Desert Rat, you are correct on the flight shots. This is one reason I noted that I may have cropped them too tightly, a little less would, I think, have them looking a bit better. As Karen noted, thanks Karen, these were at 1/8oo, when you figure that I was shooting with the 600mm f4 plus 1.4TC on a DX camera I should have been at a minimum of 1/1600. Even the super AF on the D500 could not quite keep up with the quick take-off, but it is pretty darned close. One other thing I am finding with the D500 is that I can be a bit more agressive with sharpening, which I have not yet done. I also like #1 and #4 as they show the little ones clearly as well as both adults.

Karen, you are spot on with the ISO and SS comment. Here is a funny story about the second feeding with the female. I had just decided to remove the TC to get both a bit more "light" as well as a bit more space. I had just turned off the camera and was reaching up to remove the TC when Mom flew in, lucky for me I had not already taken the camera off the lens. The adults did not stay long at all.

Louie, I think these D500's could be SO much better, I just don't know why Nikon didn't make them so. Then again, something about "cold dead hands" comes to mind :D I keep going back to a comment I read first on DPR, I believe by Jim Pearce "these cameras just get out of your way". These flight shots are a good example of where the Erratic setting may have helped, but it is hard to say for sure.

One other thing I found intersting was that when photographing the nest itself we were generally at about 2800-3200, but as soon as the bird took off the ISO popped up as it got more under the branches. Funny how quickly that exposure can change under the tree canopy.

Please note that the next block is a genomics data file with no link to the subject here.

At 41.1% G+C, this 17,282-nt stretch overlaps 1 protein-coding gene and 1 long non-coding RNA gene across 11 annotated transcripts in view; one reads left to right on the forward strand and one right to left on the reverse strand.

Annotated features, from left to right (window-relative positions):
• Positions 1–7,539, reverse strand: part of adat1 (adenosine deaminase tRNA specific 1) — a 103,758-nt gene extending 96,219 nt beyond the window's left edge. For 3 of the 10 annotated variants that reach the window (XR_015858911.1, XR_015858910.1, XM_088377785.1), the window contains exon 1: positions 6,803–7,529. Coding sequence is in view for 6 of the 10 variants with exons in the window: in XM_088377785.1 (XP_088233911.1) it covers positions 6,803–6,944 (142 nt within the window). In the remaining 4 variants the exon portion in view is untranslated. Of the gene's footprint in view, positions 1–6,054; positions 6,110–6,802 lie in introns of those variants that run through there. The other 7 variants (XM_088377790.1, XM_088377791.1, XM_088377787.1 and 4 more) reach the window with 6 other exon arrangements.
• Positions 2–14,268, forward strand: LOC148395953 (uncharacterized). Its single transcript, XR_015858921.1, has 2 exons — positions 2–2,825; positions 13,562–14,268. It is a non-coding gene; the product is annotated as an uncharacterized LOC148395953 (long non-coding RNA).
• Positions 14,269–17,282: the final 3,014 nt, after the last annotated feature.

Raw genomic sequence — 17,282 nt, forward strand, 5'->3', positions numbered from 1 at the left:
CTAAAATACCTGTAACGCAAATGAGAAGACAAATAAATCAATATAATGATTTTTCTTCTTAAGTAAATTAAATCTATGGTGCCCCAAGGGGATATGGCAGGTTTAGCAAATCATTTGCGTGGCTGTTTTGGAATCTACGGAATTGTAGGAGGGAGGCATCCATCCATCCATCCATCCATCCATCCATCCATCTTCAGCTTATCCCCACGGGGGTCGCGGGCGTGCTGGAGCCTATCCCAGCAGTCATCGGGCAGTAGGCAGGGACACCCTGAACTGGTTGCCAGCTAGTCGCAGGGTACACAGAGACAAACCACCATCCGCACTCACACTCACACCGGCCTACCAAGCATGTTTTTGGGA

Joined
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Bill I agree about the ISO going up quickly when you moved the camera tracking the birds. Since it was pretty dark we both had to make those tough decisions, high ISO or faster SS. I think we pretty much compromised as best we could. Maybe here would have been a spot the D5 would have been perfect for. I think we did great for the conditions. I know I am happy.
 
Joined
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Great action...love to see this. cute family setting.

Thanks. It really is fun to project human thinking, makes no sense, but we do it anyway!

Bill I agree about the ISO going up quickly when you moved the camera tracking the birds. Since it was pretty dark we both had to make those tough decisions, high ISO or faster SS. I think we pretty much compromised as best we could. Maybe here would have been a spot the D5 would have been perfect for. I think we did great for the conditions. I know I am happy.

Jim, it would be really interesting to see how this changes if we had better light. I did get some yesterday, but ISO's were still 1250-2000. Between the canopy of the trees and some clouds, that light really gets cut down quickly. I'd rather have higher SS and even stop down a bit, but as you say, compromises. Frankly I'm not sure the D5 would have made that much difference. In order to get the same FOV we would have had to add TC's, which again loses us light.

I'm so glad I am completely resistant to NAS and am not at all tempted by the D500 and these great pictures. :sleep::hungover::whistle::cry:

Thanks, Nick. But be honest, you are simple a cheapskate who doesn't want to support future Nikon development ;):p
 
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These guys are so aggressive and I am amazed that they don't poke and blind the parents during feeding.
Sending more sunshine your way.